The problem is that there is an overwhelming body of evidence that smoking is also very dangerous, to people who do not smoke. Second-hand smoke creates similar health problems for people who do not smoke as for people who do, and in public places non-smokers were being forced to face threats to their health that were substantial. Roy Castle, a non-Smoker who nevertheless died of a cancer usually associated with smoking, put down his illness to being forced to passive smoke in bars where he performed on the trumpet in his early career.

So the fact is that smokers, perfectly free to risk their own health, were also putting a risk the health of others by smoking in public enclosed places. After careful consideration the advice of health care professionals was that smoking in enclosed public places was indeed very dangerous to others.

It is for that reason, that after much discussion, Liberal Democrats - even the smokers- generally supported the public smoking ban. It was nevertheless a close debate, but as more and more countries, from the United States, Ireland and across the EU, adopted the same measures it became clear that there truly is a general global scientific and political consensus on this issue.

No mainstream political party in the UK now supports the repeal of the public smoking ban.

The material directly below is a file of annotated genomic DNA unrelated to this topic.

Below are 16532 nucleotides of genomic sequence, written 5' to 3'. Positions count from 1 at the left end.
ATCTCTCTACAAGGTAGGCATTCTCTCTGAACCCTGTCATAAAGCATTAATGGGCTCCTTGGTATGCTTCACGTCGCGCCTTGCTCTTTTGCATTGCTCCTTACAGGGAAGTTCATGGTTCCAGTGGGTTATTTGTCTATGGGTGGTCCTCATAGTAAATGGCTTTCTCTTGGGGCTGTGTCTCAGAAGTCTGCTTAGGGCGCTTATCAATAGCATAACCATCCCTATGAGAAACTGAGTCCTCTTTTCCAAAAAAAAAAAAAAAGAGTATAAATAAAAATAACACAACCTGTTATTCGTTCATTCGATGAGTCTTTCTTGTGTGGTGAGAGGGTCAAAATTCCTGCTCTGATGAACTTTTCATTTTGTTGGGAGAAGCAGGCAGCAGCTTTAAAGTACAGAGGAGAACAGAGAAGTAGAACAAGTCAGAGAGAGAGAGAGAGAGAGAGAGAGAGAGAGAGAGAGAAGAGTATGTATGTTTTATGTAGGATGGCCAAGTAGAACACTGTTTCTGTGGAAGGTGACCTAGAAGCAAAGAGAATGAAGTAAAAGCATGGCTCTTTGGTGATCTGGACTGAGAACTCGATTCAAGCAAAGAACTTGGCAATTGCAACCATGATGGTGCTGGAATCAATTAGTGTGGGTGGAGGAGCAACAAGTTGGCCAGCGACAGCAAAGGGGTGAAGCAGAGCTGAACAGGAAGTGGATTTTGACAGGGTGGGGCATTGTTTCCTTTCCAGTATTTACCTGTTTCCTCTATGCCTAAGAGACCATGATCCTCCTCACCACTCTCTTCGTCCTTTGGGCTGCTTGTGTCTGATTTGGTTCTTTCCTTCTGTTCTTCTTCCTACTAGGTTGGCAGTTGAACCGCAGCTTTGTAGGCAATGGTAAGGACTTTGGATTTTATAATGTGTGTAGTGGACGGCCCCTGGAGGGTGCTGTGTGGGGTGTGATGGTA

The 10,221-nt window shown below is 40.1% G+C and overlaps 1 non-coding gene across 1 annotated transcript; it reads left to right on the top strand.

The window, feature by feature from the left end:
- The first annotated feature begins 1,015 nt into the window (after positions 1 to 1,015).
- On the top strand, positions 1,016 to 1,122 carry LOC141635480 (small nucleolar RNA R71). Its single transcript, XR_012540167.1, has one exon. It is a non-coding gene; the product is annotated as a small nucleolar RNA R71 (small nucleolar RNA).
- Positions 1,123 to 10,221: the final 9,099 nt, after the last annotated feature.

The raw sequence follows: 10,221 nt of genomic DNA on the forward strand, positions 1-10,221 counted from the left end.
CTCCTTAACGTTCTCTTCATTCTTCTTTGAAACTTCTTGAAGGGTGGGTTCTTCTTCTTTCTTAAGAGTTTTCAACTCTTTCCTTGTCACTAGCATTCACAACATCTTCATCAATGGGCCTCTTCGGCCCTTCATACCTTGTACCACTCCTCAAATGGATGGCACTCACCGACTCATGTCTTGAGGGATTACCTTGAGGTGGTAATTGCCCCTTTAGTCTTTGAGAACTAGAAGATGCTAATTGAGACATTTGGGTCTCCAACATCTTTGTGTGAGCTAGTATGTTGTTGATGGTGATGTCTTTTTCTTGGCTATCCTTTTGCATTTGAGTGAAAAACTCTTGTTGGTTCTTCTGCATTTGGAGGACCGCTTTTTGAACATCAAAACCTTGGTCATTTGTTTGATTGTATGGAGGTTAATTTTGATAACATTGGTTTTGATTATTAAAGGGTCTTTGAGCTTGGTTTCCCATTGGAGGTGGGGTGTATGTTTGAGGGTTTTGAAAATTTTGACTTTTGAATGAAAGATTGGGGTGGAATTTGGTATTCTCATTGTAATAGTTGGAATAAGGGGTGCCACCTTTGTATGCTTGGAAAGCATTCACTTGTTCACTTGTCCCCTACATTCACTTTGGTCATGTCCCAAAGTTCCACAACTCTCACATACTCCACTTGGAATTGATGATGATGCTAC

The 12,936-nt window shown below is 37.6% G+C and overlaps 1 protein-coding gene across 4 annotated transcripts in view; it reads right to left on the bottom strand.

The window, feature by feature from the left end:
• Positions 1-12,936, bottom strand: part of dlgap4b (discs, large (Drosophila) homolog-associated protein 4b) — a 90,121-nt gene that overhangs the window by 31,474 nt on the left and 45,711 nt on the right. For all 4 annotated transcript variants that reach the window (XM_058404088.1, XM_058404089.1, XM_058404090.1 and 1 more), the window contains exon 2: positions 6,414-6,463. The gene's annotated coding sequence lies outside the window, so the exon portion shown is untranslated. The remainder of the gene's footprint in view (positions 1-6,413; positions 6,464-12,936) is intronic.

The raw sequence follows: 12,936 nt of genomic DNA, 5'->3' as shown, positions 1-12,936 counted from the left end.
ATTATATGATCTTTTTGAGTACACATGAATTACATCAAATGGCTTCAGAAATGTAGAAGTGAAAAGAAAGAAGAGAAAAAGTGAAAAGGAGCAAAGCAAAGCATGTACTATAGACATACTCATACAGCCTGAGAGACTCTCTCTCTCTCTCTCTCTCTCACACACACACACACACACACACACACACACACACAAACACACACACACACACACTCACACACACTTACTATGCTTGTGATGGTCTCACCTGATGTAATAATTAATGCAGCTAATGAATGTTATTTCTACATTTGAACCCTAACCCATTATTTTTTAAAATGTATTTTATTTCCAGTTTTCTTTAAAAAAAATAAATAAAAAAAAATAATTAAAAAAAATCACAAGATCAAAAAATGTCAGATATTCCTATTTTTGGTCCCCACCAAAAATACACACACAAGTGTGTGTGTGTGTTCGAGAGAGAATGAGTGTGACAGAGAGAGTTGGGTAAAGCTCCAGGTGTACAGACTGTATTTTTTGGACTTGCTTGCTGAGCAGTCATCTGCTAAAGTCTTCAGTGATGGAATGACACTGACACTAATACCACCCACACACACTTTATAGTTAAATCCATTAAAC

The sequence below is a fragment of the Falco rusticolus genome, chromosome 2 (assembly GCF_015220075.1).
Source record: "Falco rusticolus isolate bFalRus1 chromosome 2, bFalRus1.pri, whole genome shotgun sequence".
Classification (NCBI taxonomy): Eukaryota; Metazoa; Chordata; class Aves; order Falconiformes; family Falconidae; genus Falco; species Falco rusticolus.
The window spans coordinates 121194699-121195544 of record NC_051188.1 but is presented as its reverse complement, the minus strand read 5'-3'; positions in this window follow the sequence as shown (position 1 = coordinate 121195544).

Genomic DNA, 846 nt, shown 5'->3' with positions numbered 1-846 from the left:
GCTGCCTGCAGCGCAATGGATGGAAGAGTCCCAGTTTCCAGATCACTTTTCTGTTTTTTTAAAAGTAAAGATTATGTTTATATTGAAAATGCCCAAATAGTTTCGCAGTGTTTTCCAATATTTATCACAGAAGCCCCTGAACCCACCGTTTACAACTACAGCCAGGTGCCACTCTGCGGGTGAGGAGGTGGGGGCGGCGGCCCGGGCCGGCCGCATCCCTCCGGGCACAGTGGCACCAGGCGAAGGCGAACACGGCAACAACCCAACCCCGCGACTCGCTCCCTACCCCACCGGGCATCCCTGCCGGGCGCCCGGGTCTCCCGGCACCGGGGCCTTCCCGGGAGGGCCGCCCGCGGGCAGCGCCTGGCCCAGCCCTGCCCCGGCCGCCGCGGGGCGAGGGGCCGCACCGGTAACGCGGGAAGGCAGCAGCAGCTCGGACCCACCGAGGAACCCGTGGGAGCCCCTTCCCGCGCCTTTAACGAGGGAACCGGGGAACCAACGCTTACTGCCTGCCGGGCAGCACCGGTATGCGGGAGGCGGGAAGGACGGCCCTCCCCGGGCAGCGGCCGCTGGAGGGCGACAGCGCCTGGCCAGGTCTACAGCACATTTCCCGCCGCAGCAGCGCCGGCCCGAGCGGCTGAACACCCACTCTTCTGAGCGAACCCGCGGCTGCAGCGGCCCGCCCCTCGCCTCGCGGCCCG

10 comments:

Tristan said...

There's two problems - firstly the risks of passive smoking are over stated by ideologically anti-smoking crusaders - to the extent that it is hard for me to form an opinion of what the real risks are.

Secondly, smoking is banned in private spaces. A pub is private property, its just private property where people are free to go unless the landlord says they cannot.

Nobody is forced to go there, if there's smoking allowed then they can choose not to go.
This is legislation to protect people from themselves dressed up as protection from others.

The argument that people have no choice but to work in a pub also holds no water.
If there is no other work then that is a result of hundreds of years of distortions in the market enforced by the state (see Kevin Caron's work on this).

On libertarianism and liberalism - I'd argue that libertarianism is consistent liberalism (as Benjamin Tucker said, he was a consistent Manchester man).

Cicero said...

Hi Tristan. Well as always you emerge to keep me on the straight and narrow! I think the difference between our positions is the issue of just how dangerous smoking actually is- in sum, I think it is pretty dangerous, and you are not convinced. If you take your view of the dangers, then yes I think you are right to interpret things that way. As to the issue of the Pub as private space, then I again concur, but the problem is that there is a legal tort at issue: if a landlord permits activity that is knowingly dangerous and some people are hurt, then he/she is personally liable. Therefore I would say that the issue of public access to private spaces, which is a key point in most libertarian argument is somewhat compromised.

Your points are fair, but it rests on your view of the science, and the consensus has been that smoking is so dangerous to others that it should be restricted. If you don't beleive that, then your position is correct.

KelvinKid said...

On libertarianism and liberalism - I'd argue that libertarianism is consistent liberalism

Tristan, I would argue that Libertarianism is Liberalism with the common sense taken out.